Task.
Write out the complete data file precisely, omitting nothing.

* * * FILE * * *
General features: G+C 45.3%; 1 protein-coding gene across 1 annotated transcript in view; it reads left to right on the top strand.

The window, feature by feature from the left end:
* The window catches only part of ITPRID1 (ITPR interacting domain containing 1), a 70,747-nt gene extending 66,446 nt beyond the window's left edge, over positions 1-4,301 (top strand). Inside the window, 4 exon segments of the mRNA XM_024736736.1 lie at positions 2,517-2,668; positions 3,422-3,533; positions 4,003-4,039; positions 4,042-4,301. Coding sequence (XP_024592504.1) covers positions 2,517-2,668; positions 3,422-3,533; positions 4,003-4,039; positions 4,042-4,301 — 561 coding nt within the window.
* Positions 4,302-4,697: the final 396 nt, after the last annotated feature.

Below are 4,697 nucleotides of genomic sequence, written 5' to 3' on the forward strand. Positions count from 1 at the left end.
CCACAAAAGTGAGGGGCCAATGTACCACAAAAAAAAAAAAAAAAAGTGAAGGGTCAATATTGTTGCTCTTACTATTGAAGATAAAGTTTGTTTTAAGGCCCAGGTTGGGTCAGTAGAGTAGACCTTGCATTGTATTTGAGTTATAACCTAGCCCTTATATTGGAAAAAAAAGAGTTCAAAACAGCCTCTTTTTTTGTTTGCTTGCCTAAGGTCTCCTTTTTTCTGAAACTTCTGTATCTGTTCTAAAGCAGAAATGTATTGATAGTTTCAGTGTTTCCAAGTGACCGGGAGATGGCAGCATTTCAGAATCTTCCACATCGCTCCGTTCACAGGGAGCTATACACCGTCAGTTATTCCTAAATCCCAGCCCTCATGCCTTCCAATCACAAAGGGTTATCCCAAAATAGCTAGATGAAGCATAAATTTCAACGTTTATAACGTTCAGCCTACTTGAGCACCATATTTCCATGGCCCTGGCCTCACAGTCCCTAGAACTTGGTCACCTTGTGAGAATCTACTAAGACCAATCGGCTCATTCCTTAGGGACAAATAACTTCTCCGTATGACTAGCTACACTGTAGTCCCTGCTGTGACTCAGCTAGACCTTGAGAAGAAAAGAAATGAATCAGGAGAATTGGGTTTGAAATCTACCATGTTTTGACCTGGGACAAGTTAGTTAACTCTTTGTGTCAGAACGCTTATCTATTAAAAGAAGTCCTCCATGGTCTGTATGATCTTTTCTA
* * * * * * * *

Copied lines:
General features: G+C 45.3%; 1 protein-coding gene across 1 annotated transcript in view; it reads left to right on the top strand.

The window, feature by feature from the left end:
* The window catches only part of ITPRID1 (ITPR interacting domain containing 1), a 70,747-nt gene extending 66,446 nt beyond the window's left edge, over positions 1-4,301 (top strand). Inside the window, 4 exon segments of the mRNA XM_024736736.1 lie at positions 2,517-2,668; positions 3,422-3,533; positions 4,003-4,039; positions 4,042-4,301. Coding sequence (XP_024592504.1) covers positions 2,517-2,668; positions 3,422-3,533; positions 4,003-4,039; positions 4,042-4,301 — 561 coding nt within the window.
* Positions 4,302-4,697: the final 396 nt, after the last annotated feature.

Below are 4,697 nucleotides of genomic sequence, written 5' to 3' on the forward strand. Positions count from 1 at the left end.
CCACAAAAGTGAGGGGCCAATGTACCACAAAAAAAAAAAAAAAAAGTGAAGGGTCAATATTGTTGCTCTTACTATTGAAGATAAAGTTTGTTTTAAGGCCCAGGTTGGGTCAGTAGAGTAGACCTTGCATTGTATTTGAGTTATAACCTAGCCCTTATATTGGAAAAAAAAGAGTTCAAAACAGCCTCTTTTTTTGTTTGCTTGCCTAAGGTCTCCTTTTTTCTGAAACTTCTGTATCTGTTCTAAAGCAGAAATGTATTGATAGTTTCAGTGTTTCCAAGTGACCGGGAGATGGCAGCATTTCAGAATCTTCCACATCGCTCCGTTCACAGGGAGCTATACACCGTCAGTTATTCCTAAATCCCAGCCCTCATGCCTTCCAATCACAAAGGGTTATCCCAAAATAGCTAGATGAAGCATAAATTTCAACGTTTATAACGTTCAGCCTACTTGAGCACCATATTTCCATGGCCCTGGCCTCACAGTCCCTAGAACTTGGTCACCTTGTGAGAATCTACTAAGACCAATCGGCTCATTCCTTAGGGACAAATAACTTCTCCGTATGACTAGCTACACTGTAGTCCCTGCTGTGACTCAGCTAGACCTTGAGAAGAAAAGAAATGAATCAGGAGAATTGGGTTTGAAATCTACCATGTTTTGACCTGGGACAAGTTAGTTAACTCTTTGTGTCAGAACGCTTATCTATTAAAAGAAGTCCTCCATGGTCTGTATGATCTTTTCTA